ESPN activates comms team in battle with Deadspin

NEW YORK: ESPN responded to the public feud with sports blog Deadspin with a mix of traditional media relations, internal communications, and social media, according to Mike Soltys, VP of US communications for the network.

BRISTOL, CT: ESPN responded to sports blog Deadspin's unleashing of sexually-charged rumors about the network with a mix of traditional media relations, internal communications, and social media, according to Mike Soltys, VP of US communications for the network.

ESPN found itself in the midst of a media firestorm when ESPN analyst Steve Phillips was accused of an extramarital affair and eventually fired. Deadspin's editor, AJ Daulerio, also accused ESPN's PR staff of lying to the blog and posted other rumors about ESPN staffers sexual liasons under the title "ESPN Horndog Dossier."

ESPN followed up with a statement, saying "Deadspin's self-admitted rumor mongering is despicable behavior by any standard… It is not worthy of response and those responsible should be called to account." It then posted that link and several stories about the situation to Twitter.

"The statement represents what the company was saying, but there is PR to it," said Soltys. "We did use Twitter on the statement in relation to Deadspin. We also used it when we let Steve Phillips go. We've been, in the past six months, using them quite a bit from a PR end and have just seen, with the speed of the news cycle, that it's currently the most effective way to get something out quickly."

The network also did more traditional media relations, responding to requests from outlets such as Time magazine. The network is also communicating with employees internally, Soltys said.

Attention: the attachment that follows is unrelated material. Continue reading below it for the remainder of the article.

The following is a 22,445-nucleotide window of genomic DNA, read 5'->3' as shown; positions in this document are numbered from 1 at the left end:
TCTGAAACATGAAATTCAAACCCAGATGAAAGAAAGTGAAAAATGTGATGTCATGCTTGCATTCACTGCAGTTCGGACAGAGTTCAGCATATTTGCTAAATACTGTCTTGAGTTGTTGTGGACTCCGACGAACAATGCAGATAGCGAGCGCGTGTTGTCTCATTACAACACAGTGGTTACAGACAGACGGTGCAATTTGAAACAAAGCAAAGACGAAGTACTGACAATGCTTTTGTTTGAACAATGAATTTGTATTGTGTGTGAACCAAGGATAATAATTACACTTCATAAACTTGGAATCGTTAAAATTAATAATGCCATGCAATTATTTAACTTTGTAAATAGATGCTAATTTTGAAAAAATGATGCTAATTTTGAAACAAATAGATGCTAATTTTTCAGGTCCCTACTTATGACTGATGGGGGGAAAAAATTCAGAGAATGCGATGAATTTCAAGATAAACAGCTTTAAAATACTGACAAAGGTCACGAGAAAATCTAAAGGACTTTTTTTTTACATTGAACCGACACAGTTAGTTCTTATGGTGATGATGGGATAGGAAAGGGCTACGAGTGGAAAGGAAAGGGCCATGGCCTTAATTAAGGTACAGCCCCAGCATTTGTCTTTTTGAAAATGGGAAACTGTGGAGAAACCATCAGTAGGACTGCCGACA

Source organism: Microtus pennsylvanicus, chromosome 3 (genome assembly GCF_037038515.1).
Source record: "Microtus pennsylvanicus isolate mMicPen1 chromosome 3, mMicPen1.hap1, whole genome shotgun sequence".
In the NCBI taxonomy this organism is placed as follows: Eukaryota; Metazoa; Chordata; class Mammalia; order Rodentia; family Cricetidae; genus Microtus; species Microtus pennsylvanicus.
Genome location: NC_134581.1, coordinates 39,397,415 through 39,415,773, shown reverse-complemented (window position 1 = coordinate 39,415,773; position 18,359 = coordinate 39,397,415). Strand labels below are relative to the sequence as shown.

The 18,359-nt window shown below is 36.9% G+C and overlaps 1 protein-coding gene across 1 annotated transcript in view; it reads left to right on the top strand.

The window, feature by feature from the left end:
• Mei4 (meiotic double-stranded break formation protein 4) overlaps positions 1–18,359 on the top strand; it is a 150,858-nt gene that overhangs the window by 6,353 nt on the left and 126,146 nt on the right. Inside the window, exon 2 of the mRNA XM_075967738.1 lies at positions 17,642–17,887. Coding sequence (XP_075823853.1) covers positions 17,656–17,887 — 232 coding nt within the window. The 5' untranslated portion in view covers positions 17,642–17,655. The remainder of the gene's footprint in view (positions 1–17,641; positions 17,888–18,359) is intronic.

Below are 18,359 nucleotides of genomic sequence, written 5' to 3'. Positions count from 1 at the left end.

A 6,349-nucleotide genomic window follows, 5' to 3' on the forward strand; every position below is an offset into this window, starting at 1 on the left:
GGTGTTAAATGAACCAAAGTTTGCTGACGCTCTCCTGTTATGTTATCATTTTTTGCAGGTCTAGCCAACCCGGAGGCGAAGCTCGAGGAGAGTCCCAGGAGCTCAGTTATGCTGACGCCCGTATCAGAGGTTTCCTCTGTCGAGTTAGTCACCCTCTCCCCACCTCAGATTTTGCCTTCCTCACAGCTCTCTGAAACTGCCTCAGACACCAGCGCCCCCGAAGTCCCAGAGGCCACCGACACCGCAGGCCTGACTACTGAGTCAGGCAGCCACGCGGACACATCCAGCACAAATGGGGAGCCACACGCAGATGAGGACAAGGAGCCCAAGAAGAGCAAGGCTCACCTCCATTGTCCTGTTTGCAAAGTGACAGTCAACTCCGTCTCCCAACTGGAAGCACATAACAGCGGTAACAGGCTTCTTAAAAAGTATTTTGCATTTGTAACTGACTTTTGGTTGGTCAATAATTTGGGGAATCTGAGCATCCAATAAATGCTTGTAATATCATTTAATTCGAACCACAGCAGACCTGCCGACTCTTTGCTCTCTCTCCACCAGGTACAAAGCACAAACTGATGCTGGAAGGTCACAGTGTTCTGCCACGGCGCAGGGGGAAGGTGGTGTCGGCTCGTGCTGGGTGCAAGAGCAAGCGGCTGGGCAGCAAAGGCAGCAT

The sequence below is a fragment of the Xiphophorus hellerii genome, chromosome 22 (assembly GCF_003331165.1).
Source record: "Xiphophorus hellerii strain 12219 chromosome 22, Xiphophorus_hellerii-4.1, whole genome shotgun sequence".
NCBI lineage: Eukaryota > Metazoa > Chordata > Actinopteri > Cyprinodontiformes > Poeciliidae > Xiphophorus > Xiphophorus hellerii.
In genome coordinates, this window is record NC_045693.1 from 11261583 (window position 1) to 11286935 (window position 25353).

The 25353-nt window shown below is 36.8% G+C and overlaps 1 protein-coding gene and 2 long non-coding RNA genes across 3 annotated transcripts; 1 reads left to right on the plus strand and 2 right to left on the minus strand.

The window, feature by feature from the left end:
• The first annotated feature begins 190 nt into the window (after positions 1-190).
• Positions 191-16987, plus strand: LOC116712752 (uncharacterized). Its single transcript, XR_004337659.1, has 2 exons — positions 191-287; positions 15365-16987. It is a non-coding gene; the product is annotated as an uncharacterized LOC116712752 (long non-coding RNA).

"We have an internal Web site and the president of our company posted a message addressing many different facets of this story," he said. "There's important workplace decorum messages to be communicating as well."

As for Deadspin's communications, Daulerio told PRWeek he's been monitoring and handling things on his own, doing interviews in the media and "just trying to answer anybody who has questions about it at this point. This is the third time this has happened [in recent months], where a story we've created has become very polarized."

"They're doing their job, and I think I'm doing mine," he said. "If something's wrong and factually incorrect, as I've dealt with ESPN PR in the past, I'll fix it."

After the New York Post reported that Phillips had an extramarital affair with a 22-year-old production assistant, Deadspin accused the PR staff at ESPN of lying about Phillips to the blog. Deadspin then began to post rumors about other ESPN staffers, painting a less-than-stellar picture of ESPN's company culture.

Soltys told PRWeek that Daulerio often came to the network with rumors and "if he had something down, we'd tell him he had something down. And if he had something wrong, which he had in this case, we'd tell him he had it wrong."

Deadspin, which is part of Gawker Media, is now being sued by a former ESPN employee for one of the stories.

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